- As a financial planner, I've helped many clients navigate mountains of student loan debt — and I know it's not always necessary.
- Not every career requires a four-year degree — going to trade school or getting an associate's degree can land you a lucrative job.
- If you're considering going back to school, see if your employer will cover part of your tuition or speak to a qualified college planner to find out how best to fund your education.
- Check out Vanguard Personal Advisor Services® to get the investment advice you need to help build the life you want »
Growing up, my family always expected that I would go to college. My grandmother graduated from what is now known as Alabama State University in the 1940s. All four of her children obtained bachelor's degrees, and three out of four obtained master's degrees. Education was of utmost importance in my family. It was seen as a requirement for the Black community to achieve economic independence.
While I broke the tradition of attending a Historically Black College or University (HBCU), I graduated with a bachelor's degree in 2004. Through a combination of scholarships, federal grants, federal student loans, and a hustle mentality, I started my career with less than $10,000 in student loan debt.
I'll admit, I was lucky that I went to a public, in-state university when college was still affordable. These days, college tuition continues to rise at a rapid rate. According to the Federal Reserve Bank of St. Louis, the cost to attend a university increased nearly eight times faster than wages. Also, student loan debt is over $1.6 trillion in the United States, second only to mortgage debt and well above both credit card and auto loan debt. The student loan debt crisis disproportionately impacts Black borrowers, who carry more student loan debt and make less than their white counterparts.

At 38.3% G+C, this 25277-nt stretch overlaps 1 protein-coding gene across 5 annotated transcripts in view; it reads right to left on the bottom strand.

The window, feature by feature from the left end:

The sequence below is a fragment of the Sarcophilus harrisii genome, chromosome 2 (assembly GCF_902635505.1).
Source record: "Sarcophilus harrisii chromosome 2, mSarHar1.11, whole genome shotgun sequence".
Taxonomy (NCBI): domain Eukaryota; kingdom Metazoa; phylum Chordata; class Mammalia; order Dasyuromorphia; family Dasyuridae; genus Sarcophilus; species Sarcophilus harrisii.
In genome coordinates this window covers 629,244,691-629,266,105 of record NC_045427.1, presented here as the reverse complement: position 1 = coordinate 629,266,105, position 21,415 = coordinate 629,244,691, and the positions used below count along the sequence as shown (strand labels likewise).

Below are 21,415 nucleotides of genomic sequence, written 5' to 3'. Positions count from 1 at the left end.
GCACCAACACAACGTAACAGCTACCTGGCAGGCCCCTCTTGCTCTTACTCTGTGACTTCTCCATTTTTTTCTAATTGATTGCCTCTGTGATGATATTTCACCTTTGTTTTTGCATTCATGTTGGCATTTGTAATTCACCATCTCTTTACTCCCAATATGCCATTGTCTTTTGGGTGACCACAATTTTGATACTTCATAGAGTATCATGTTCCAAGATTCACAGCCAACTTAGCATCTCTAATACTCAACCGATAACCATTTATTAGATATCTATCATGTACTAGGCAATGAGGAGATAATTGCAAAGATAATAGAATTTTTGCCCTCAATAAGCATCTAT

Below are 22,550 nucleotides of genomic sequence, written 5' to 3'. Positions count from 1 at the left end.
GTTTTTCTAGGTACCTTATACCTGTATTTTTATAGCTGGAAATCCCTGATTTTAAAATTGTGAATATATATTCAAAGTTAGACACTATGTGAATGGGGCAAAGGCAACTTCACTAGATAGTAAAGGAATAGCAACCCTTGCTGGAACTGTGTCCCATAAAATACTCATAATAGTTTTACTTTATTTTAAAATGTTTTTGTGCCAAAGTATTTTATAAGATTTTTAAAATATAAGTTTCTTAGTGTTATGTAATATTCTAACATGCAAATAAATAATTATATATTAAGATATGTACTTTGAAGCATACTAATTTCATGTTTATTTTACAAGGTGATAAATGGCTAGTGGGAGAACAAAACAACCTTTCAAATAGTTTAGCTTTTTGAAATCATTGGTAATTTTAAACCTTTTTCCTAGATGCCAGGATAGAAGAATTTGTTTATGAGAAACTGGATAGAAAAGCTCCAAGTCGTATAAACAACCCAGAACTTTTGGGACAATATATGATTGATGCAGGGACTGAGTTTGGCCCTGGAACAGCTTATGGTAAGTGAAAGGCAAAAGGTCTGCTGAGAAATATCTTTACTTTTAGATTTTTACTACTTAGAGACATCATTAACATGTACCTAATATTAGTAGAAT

As a financial planner, I've helped countless clients navigate their overwhelming student loan debt. In some cases, my clients' degrees are in a completely different field of study than what their job requires. They often have to obtain certifications or advanced degrees that are more relevant to their career. This added expense sometimes results in higher student loan balances without a significant increase in earnings potential. Having many student loans can affect your ability to purchase a home, save for retirement, or build wealth. So what's the alternative?
Over the last decade, I've seen growth and demand in more careers that do not require a college degree. For jobs that require a college degree, there are alternative paths that are more affordable than the traditional route. Let's face it, not everyone is built for college. I believe it's possible to have a successful career without a college degree or mountains of student loan debt.
Viable alternatives to the traditional college path
As baby boomers retire, there's a growing shortage of skilled trade workers. As a result of our culture's emphasis on going to college, younger generations are looking for work outside of important and necessary industries.
If college is not a good fit for you, consider a career in construction or engineering. Electricians, plumbers, HVAC specialists, and truck drivers can build highly profitable businesses without a college degree. Two-year colleges, trade schools, and apprenticeships offer required training without the burden of student loans.